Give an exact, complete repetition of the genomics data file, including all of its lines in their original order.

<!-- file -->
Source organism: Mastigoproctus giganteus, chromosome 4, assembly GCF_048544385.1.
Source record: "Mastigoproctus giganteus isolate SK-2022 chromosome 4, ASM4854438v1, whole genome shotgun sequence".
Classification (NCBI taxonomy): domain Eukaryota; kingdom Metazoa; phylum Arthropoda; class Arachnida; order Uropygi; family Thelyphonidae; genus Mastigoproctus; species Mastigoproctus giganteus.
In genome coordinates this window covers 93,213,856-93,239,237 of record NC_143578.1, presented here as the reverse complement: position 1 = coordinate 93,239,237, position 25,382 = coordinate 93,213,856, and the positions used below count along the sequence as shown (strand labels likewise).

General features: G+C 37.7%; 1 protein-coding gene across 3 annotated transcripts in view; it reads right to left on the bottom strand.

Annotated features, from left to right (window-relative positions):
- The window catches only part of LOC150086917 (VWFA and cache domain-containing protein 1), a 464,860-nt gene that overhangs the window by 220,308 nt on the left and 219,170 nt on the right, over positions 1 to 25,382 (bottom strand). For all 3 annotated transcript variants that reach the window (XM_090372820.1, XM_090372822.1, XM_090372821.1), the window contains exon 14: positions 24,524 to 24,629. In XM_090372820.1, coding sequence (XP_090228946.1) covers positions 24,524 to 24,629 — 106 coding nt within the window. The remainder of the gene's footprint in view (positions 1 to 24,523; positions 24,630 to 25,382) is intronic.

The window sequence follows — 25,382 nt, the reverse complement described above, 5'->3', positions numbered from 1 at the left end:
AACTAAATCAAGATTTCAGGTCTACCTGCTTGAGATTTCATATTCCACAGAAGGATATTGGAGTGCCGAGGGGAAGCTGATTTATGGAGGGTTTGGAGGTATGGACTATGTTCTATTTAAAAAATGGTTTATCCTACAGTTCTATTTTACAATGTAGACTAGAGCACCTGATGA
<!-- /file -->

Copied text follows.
Source organism: Mastigoproctus giganteus, chromosome 4, assembly GCF_048544385.1.
Source record: "Mastigoproctus giganteus isolate SK-2022 chromosome 4, ASM4854438v1, whole genome shotgun sequence".
Classification (NCBI taxonomy): domain Eukaryota; kingdom Metazoa; phylum Arthropoda; class Arachnida; order Uropygi; family Thelyphonidae; genus Mastigoproctus; species Mastigoproctus giganteus.
In genome coordinates this window covers 93,213,856-93,239,237 of record NC_143578.1, presented here as the reverse complement: position 1 = coordinate 93,239,237, position 25,382 = coordinate 93,213,856, and the positions used below count along the sequence as shown (strand labels likewise).

General features: G+C 37.7%; 1 protein-coding gene across 3 annotated transcripts in view; it reads right to left on the bottom strand.

Annotated features, from left to right (window-relative positions):
- The window catches only part of LOC150086917 (VWFA and cache domain-containing protein 1), a 464,860-nt gene that overhangs the window by 220,308 nt on the left and 219,170 nt on the right, over positions 1 to 25,382 (bottom strand). For all 3 annotated transcript variants that reach the window (XM_090372820.1, XM_090372822.1, XM_090372821.1), the window contains exon 14: positions 24,524 to 24,629. In XM_090372820.1, coding sequence (XP_090228946.1) covers positions 24,524 to 24,629 — 106 coding nt within the window. The remainder of the gene's footprint in view (positions 1 to 24,523; positions 24,630 to 25,382) is intronic.

The window sequence follows — 25,382 nt, the reverse complement described above, 5'->3', positions numbered from 1 at the left end:
AACTAAATCAAGATTTCAGGTCTACCTGCTTGAGATTTCATATTCCACAGAAGGATATTGGAGTGCCGAGGGGAAGCTGATTTATGGAGGGTTTGGAGGTATGGACTATGTTCTATTTAAAAAATGGTTTATCCTACAGTTCTATTTTACAATGTAGACTAGAGCACCTGATGA